Christmas effect: Silver buttonwood, bay cedar, winged sumac, live oak, myrsine, marlberry. If they are in fruit, these add bright red color: hollies, lignum vitae, wild cinnamon, Christmasberry, firebush, wild coffee. Pair silver buttonwood with dahoon holly branches (leaves and berries) in a vase.
For an "exotic" look: Ferns, pitch-apple stems, sea grape leaves, palm fronds
For special interest: Cattails, mahogany pods or other seed pods, Fakahatchee grass and other grasses (flowering stalks). Add citrus and other long-lasting exotic fruits, or for short-term use, native fruits such as sea grapes, cocoplum, satin-leaf, etc.
Interesting containers: Driftwood, natural-looking containers, baskets, large shells, rocks
Wreaths and garlands: Grape stems (bend before drying), sea grape leaves (pin to Styrofoam), evergreens
Decorations on trees or wreaths: Pine cones (and other cones), winged sumac (fruiting heads), palm (flower stalks), pods (blackbead, exotics such as milkweed and Poinciana). Use decorations in singles or clusters.
Now be creative! Look for materials in your yard with interesting shape, texture, color or fragrance. You can make a modern look as well as a "country" look.
- See photos and descriptions of most of the plants listed in this article on the Website of The Institute for Regional Conservation, www.regionalconservation.org.
- Concerning pitch-apple, Clusia rosea -- is it native or not? The IRC says: "Intensive research in herbaria indicates that this is native to the lower Florida Keys, where it was probably extirpated and then reintroduced from cultivated plants. It is widely cultivated and escaping well outside of its historical range nearly throughout South Florida."
NURSERY NEWS - SHOP AT THE RAMBLE!
Several native plant nurseries and Fairchild will be selling native plants at the Ramble, November 20-22. There is no need to drive any farther than Coral Gables! Remember that individual vendors will collect their own sales receipts, and they generally will not take credit cards, so bring cash and checks.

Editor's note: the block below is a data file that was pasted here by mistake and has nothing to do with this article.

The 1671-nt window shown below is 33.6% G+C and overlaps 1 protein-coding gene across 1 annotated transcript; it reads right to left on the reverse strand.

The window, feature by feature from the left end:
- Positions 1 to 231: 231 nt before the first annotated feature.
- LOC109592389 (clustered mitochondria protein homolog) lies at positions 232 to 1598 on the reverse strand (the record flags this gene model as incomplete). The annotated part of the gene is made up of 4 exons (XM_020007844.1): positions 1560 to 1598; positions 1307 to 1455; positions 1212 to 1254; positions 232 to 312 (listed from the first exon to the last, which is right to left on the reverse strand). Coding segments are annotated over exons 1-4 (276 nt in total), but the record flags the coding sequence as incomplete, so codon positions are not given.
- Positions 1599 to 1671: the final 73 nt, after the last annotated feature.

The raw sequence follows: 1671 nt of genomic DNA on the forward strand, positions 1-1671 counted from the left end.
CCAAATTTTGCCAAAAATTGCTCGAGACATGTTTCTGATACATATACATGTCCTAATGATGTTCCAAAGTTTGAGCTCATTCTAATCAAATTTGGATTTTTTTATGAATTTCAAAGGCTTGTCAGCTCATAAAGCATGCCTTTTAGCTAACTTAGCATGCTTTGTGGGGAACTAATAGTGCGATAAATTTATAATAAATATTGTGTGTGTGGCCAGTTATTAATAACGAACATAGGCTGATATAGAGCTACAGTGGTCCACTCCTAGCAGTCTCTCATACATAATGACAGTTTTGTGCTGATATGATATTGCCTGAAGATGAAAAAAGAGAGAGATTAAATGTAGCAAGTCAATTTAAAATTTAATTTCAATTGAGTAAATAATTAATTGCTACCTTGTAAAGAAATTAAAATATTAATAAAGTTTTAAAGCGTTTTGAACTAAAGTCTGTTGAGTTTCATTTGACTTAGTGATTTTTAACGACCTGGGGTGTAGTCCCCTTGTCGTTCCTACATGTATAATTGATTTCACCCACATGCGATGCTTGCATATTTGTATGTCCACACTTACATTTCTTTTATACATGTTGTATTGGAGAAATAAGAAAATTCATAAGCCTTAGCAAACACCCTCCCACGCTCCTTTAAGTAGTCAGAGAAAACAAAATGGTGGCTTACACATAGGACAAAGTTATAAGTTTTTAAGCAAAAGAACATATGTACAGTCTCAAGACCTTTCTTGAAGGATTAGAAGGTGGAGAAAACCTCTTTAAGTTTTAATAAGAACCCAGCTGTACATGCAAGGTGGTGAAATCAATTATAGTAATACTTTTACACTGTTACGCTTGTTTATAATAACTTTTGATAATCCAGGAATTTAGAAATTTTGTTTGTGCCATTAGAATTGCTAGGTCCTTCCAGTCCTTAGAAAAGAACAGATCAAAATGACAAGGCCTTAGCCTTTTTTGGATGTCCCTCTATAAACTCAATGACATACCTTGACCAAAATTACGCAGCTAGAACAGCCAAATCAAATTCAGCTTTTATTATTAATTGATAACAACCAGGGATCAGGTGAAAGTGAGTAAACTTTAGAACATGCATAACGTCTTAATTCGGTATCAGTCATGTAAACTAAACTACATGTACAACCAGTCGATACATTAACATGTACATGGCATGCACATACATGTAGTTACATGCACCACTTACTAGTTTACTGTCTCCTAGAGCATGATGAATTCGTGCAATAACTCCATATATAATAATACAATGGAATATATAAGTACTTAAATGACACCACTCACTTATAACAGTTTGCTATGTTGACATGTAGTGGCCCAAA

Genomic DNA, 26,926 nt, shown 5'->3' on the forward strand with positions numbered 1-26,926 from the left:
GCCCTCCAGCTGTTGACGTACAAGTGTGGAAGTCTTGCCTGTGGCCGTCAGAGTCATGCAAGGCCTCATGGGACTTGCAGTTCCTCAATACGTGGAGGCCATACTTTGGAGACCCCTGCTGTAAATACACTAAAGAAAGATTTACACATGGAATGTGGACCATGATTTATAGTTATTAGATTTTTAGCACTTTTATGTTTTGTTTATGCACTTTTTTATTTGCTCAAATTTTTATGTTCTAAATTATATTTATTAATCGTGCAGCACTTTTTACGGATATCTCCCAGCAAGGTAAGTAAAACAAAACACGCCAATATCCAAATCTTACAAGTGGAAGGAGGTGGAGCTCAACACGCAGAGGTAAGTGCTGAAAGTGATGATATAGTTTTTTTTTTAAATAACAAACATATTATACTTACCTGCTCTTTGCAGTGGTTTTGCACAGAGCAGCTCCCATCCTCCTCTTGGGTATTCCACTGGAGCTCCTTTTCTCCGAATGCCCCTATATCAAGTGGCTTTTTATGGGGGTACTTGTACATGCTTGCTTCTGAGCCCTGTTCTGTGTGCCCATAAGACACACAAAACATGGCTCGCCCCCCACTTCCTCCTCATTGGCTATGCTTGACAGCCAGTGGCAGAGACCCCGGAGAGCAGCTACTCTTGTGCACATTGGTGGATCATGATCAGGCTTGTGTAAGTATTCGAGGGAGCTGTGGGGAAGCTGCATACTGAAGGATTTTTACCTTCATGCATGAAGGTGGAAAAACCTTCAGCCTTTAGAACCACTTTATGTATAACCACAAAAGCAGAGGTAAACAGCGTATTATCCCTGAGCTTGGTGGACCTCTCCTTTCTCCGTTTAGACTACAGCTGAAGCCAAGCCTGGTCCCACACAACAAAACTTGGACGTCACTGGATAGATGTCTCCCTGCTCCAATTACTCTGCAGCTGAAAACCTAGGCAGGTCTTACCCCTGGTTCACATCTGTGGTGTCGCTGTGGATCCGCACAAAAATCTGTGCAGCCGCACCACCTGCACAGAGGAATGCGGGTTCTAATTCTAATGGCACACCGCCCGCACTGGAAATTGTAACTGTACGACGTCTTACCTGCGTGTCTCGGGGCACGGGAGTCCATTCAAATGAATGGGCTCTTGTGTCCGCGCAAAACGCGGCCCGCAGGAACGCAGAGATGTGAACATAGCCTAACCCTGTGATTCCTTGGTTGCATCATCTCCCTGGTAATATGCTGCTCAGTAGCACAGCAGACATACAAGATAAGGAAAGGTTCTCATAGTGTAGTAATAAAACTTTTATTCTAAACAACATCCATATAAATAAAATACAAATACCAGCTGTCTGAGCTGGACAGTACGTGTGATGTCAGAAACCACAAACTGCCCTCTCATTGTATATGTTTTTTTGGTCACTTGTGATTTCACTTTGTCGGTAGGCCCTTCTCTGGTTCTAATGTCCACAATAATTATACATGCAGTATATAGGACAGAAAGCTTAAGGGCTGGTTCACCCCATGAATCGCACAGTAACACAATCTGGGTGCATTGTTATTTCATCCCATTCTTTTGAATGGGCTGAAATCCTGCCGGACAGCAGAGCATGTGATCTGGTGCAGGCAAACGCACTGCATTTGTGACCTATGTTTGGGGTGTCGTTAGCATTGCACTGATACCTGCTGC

These are just a few highlights in the list of species being sold by the vendors participating with the Dade Chapter FNPS.
Wildflowers and small plants: Beach verbena (Glandularia maritima), Blue porterweed (Stachytarpheta jamaicensis), Coontie (Zamia pumila), Hammock snakeroot (Ageratina jucunda), Mistletoe cactus (Rhipsalis baccifera), Pineland croton (Croton linearis), Pineland heliotrope (Heliotropium polyphyllum)
Shrubs and trees: Baycedar (Suriana maritima), Fiddlewood (Citharexylum spinosum), Simpson's stopper (Myrcianthes fragrans), White lantana (Lantana involucrata), Wild dilly (Manilkara jaimiqui subsp. emarginata)
- Wild allamanda (Pentalinon luteum) is a woody vine with glossy leaves and a showy, 2" wide yellow flower. It is found in SE Florida pinelands, hammocks and coastal thickets. It grows in full sun and nutrient-poor soils and is a larval host plant for polka-dot wasp moths. The sap is poisonous if ingested and can irritate the eyes and skin. Photo by: Shirley Denton/The Institute for Regional Conservation
- Rice button aster (Aster dumosus) is an herbaceous, shrubby, perennial wildflower found in pinelands, prairies and disturbed sites in eastern North America. White or blue flowers with yellow centers appear spring to fall. It is 2-4' tall and grows in full sun to light shade and nutrient poor soils. It is a larval host plant for pearl crescent butterflies.